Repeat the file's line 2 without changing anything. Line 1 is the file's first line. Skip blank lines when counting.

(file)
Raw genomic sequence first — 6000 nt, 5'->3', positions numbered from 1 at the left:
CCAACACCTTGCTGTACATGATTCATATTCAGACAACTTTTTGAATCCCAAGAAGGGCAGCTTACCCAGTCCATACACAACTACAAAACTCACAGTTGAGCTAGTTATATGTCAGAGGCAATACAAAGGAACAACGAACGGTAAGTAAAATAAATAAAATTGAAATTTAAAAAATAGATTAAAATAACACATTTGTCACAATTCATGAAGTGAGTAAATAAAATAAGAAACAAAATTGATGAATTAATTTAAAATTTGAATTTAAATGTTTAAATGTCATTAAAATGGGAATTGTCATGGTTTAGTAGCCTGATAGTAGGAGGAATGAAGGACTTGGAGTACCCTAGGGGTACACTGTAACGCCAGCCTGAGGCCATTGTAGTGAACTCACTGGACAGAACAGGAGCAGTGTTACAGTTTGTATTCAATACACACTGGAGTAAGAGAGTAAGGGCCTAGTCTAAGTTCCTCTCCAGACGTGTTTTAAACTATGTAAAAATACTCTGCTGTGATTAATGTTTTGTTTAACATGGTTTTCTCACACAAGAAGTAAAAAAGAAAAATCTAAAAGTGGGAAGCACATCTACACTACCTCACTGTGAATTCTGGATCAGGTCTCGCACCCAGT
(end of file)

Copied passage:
CCAACACCTTGCTGTACATGATTCATATTCAGACAACTTTTTGAATCCCAAGAAGGGCAGCTTACCCAGTCCATACACAACTACAAAACTCACAGTTGAGCTAGTTATATGTCAGAGGCAATACAAAGGAACAACGAACGGTAAGTAAAATAAATAAAATTGAAATTTAAAAAATAGATTAAAATAACACATTTGTCACAATTCATGAAGTGAGTAAATAAAATAAGAAACAAAATTGATGAATTAATTTAAAATTTGAATTTAAATGTTTAAATGTCATTAAAATGGGAATTGTCATGGTTTAGTAGCCTGATAGTAGGAGGAATGAAGGACTTGGAGTACCCTAGGGGTACACTGTAACGCCAGCCTGAGGCCATTGTAGTGAACTCACTGGACAGAACAGGAGCAGTGTTACAGTTTGTATTCAATACACACTGGAGTAAGAGAGTAAGGGCCTAGTCTAAGTTCCTCTCCAGACGTGTTTTAAACTATGTAAAAATACTCTGCTGTGATTAATGTTTTGTTTAACATGGTTTTCTCACACAAGAAGTAAAAAAGAAAAATCTAAAAGTGGGAAGCACATCTACACTACCTCACTGTGAATTCTGGATCAGGTCTCGCACCCAGT